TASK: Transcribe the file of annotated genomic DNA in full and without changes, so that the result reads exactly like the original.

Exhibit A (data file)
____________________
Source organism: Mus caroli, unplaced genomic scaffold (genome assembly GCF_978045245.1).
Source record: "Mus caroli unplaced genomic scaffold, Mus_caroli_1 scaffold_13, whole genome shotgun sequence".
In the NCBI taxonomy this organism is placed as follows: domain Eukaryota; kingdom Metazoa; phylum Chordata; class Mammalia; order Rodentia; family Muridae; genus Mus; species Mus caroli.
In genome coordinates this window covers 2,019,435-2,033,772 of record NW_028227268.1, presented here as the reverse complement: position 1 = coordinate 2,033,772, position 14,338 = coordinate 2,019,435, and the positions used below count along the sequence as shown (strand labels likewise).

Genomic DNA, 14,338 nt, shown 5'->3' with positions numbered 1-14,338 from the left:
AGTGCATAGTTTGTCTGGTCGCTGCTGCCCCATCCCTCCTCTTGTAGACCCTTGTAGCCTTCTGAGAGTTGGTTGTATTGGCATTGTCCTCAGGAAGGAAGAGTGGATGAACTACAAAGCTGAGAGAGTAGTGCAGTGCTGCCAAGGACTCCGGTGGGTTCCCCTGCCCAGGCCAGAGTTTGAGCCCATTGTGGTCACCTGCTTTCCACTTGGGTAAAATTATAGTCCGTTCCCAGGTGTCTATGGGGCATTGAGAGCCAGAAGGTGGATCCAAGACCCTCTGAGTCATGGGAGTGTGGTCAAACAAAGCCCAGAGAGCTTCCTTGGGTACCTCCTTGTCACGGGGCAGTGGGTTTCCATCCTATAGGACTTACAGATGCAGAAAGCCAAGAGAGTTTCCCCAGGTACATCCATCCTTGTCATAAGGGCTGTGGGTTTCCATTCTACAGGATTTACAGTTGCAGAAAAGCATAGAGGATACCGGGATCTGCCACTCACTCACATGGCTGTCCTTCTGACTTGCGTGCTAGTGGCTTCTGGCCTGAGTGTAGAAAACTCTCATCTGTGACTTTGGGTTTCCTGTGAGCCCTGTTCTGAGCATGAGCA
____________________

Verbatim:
Source organism: Mus caroli, unplaced genomic scaffold (genome assembly GCF_978045245.1).
Source record: "Mus caroli unplaced genomic scaffold, Mus_caroli_1 scaffold_13, whole genome shotgun sequence".
In the NCBI taxonomy this organism is placed as follows: domain Eukaryota; kingdom Metazoa; phylum Chordata; class Mammalia; order Rodentia; family Muridae; genus Mus; species Mus caroli.
In genome coordinates this window covers 2,019,435-2,033,772 of record NW_028227268.1, presented here as the reverse complement: position 1 = coordinate 2,033,772, position 14,338 = coordinate 2,019,435, and the positions used below count along the sequence as shown (strand labels likewise).

Genomic DNA, 14,338 nt, shown 5'->3' with positions numbered 1-14,338 from the left:
AGTGCATAGTTTGTCTGGTCGCTGCTGCCCCATCCCTCCTCTTGTAGACCCTTGTAGCCTTCTGAGAGTTGGTTGTATTGGCATTGTCCTCAGGAAGGAAGAGTGGATGAACTACAAAGCTGAGAGAGTAGTGCAGTGCTGCCAAGGACTCCGGTGGGTTCCCCTGCCCAGGCCAGAGTTTGAGCCCATTGTGGTCACCTGCTTTCCACTTGGGTAAAATTATAGTCCGTTCCCAGGTGTCTATGGGGCATTGAGAGCCAGAAGGTGGATCCAAGACCCTCTGAGTCATGGGAGTGTGGTCAAACAAAGCCCAGAGAGCTTCCTTGGGTACCTCCTTGTCACGGGGCAGTGGGTTTCCATCCTATAGGACTTACAGATGCAGAAAGCCAAGAGAGTTTCCCCAGGTACATCCATCCTTGTCATAAGGGCTGTGGGTTTCCATTCTACAGGATTTACAGTTGCAGAAAAGCATAGAGGATACCGGGATCTGCCACTCACTCACATGGCTGTCCTTCTGACTTGCGTGCTAGTGGCTTCTGGCCTGAGTGTAGAAAACTCTCATCTGTGACTTTGGGTTTCCTGTGAGCCCTGTTCTGAGCATGAGCA